Q: Are you impressed that there's a street named after you in your hometown of Regina, Saskatchewan?
A: I haven't been back since it was awarded. Besides, two months after I was born, we moved close to the Arctic Circle.
Q: Give us a short lesson on living that far north.
A: I think there's 732 different ways of saying, "Boy, it's cold out, isn't it!"
Q: The Eskimos have many words to describe snow. What in show business takes a similar number of words to describe?
A: Profit participation.
Q: When did your hair turn white and why did you leave it that way?
A: It began when I was in my early forties. I never considered dyeing it back. White hair is very beneficial. People say, "Leslie, I just can't believe it, you just never change! Incredible!" "You look good, you look young." I say, "Hey, I've changed a lot. The only thing that hasn't changed is my hair."
Q: Why do you do what you do?
A: I've wondered that myself. I don't have to get up in the morning, I don't have to answer the phone. I don't really have to do anything unless I want to do it. So the bottom line for me today is that I am free.
Q: What's the best way to stay sane in an insane world?
A: One way is to never know the answer to this question.
Q: You were around during TV's Golden Age. What was so golden about it?
A: It was the Golden Age because everything was new. Shows were either daring and very good, or they were very bad. Certainly the term "golden" didn't apply to the money. I did 36 shows my first year in live television and made slightly under $5,000. It was good enough; plenty of money for me. But otherwise, my early days as an actor were filled with panic. I was afraid that at any time they were going to discover I had no talent, would pound on my door at midnight, gather up my belongings and ship me back to Canada. Fortunately I have since developed my insensitivity today to a point where I can actually accept the fact that I'm an impostor.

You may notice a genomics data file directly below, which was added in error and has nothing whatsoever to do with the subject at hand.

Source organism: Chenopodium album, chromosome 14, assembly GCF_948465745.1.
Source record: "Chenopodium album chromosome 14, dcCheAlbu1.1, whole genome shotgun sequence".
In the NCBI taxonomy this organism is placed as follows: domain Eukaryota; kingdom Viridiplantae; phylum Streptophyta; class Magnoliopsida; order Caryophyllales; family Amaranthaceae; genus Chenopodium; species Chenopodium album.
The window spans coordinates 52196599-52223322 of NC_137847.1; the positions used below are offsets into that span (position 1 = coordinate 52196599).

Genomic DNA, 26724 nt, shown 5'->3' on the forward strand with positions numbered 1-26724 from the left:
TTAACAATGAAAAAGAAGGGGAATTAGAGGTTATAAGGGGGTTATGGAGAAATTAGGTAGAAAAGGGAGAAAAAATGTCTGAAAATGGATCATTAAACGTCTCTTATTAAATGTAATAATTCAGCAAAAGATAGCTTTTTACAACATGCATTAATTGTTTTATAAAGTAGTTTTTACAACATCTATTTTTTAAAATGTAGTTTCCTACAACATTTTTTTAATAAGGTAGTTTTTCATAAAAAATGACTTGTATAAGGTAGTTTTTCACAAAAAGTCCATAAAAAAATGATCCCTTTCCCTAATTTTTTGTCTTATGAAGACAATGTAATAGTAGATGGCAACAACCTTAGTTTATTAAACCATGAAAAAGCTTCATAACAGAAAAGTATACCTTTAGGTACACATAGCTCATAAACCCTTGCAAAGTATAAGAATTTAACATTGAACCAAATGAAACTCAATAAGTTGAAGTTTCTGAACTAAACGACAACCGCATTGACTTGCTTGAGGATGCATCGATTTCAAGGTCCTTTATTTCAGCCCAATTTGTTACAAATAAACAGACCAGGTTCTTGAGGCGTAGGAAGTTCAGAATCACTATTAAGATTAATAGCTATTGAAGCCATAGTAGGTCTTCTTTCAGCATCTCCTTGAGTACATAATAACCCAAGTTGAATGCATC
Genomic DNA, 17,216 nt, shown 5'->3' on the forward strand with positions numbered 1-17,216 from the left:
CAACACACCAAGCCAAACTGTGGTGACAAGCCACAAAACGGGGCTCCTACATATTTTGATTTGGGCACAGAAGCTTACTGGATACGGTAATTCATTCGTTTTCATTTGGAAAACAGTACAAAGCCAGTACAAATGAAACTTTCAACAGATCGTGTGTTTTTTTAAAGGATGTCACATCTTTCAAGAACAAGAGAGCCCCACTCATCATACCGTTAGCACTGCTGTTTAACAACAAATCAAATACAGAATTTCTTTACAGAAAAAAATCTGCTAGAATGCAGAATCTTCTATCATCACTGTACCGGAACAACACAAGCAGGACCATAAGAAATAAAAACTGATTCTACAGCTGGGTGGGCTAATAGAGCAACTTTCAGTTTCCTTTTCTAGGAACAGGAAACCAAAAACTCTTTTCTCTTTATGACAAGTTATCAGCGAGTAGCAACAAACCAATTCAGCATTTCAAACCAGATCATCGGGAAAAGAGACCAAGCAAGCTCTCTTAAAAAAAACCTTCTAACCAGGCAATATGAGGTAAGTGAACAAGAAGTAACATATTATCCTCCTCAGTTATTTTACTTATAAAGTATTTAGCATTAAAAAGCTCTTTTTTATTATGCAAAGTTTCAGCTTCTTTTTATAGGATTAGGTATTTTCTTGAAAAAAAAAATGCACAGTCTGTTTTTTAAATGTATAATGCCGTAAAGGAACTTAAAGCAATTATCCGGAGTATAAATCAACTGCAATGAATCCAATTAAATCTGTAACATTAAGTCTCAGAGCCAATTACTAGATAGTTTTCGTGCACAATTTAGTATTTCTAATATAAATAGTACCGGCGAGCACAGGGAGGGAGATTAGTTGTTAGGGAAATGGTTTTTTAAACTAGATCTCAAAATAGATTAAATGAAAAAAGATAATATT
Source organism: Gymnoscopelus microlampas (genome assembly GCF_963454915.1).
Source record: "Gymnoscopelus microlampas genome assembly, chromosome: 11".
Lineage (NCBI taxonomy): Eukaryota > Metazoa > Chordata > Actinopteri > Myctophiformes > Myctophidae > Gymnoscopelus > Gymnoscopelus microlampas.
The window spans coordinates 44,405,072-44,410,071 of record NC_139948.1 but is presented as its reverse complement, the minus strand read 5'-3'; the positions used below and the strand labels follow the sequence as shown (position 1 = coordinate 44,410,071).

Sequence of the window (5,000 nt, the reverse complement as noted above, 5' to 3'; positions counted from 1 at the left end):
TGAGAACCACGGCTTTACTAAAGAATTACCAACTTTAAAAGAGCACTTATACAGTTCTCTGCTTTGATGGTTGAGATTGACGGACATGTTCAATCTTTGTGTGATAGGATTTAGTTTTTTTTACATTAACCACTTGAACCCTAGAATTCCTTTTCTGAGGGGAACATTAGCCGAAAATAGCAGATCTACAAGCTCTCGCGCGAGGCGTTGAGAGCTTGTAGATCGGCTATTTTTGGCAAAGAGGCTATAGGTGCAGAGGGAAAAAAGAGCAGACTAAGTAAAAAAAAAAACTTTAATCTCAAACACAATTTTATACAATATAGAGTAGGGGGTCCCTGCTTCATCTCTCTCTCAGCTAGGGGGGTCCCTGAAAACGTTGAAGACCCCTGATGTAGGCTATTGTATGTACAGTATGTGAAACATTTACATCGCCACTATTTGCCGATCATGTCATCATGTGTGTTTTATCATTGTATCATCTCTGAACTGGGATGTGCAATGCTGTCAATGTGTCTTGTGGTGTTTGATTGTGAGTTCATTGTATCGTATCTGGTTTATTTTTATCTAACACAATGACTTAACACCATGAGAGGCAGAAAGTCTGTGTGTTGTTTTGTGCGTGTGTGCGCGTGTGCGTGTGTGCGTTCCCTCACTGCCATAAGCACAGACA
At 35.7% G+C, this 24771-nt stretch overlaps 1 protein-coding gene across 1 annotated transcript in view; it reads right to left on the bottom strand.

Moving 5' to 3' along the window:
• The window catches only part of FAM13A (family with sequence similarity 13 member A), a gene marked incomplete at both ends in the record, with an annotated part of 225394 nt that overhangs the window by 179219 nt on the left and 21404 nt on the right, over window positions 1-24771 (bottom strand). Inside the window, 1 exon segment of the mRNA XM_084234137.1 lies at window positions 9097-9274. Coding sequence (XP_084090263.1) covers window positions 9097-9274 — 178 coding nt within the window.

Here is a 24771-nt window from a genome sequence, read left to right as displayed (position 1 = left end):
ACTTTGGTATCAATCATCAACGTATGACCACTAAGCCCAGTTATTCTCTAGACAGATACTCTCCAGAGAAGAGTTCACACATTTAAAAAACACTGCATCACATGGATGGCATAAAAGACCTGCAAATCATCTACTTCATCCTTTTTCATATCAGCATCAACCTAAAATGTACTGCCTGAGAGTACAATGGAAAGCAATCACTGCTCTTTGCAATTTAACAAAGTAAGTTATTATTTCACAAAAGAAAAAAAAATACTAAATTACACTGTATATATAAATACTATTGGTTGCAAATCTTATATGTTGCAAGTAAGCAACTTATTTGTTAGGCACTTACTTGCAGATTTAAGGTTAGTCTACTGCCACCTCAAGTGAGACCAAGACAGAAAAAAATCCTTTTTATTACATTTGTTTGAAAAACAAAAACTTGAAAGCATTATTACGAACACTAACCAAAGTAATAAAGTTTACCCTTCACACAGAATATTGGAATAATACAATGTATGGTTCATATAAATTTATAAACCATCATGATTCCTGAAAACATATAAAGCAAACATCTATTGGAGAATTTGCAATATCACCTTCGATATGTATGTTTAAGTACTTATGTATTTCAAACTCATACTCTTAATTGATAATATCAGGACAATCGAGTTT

Q: You went to the White House and met President Bush (Sr.) Considering how Frank Drebin treated the President and his Mrs., how did you end up getting invited?
A: First I was invited to go to the Desert Storm Golf Classic. Then I was called and asked if I'd like to meet the President at the tournament. I said, "Sure, but do you know if he's seen 'Naked Gun II-1/2?'" They said no. I said, "Well, have you seen 'Naked Gun II 1/2?'" They said no. I said, "Well, perhaps you'd better take a look at the picture or find out if Mr. Bush has seen it." The guy called back the next day, laughing. He said, "Yes, he's seen it and he'd be quite happy to say hello and to meet you." So we met at a cocktail reception. He was very attentive. They were fun. Great sense of humor, both of them. While I was there I got invited to attend a state dinner for Vaclav Havel. Then I got three or four more invitations, as well. [smiles] The last time I saw Barbara Bush was in a reception line. She looked away with exasperation and when I came up she turned her back to the camera. So I turned my back to the camera. She shook my hand and said, "No, you turn around a face front." So I faced front and they took the picture. Then she turned around and we chit-chatted. She said, "My granddaughter saw your name on the guest list. She questioned me about what I was going to say and she rehearsed me to make sure I was not going to say anything that might offend you."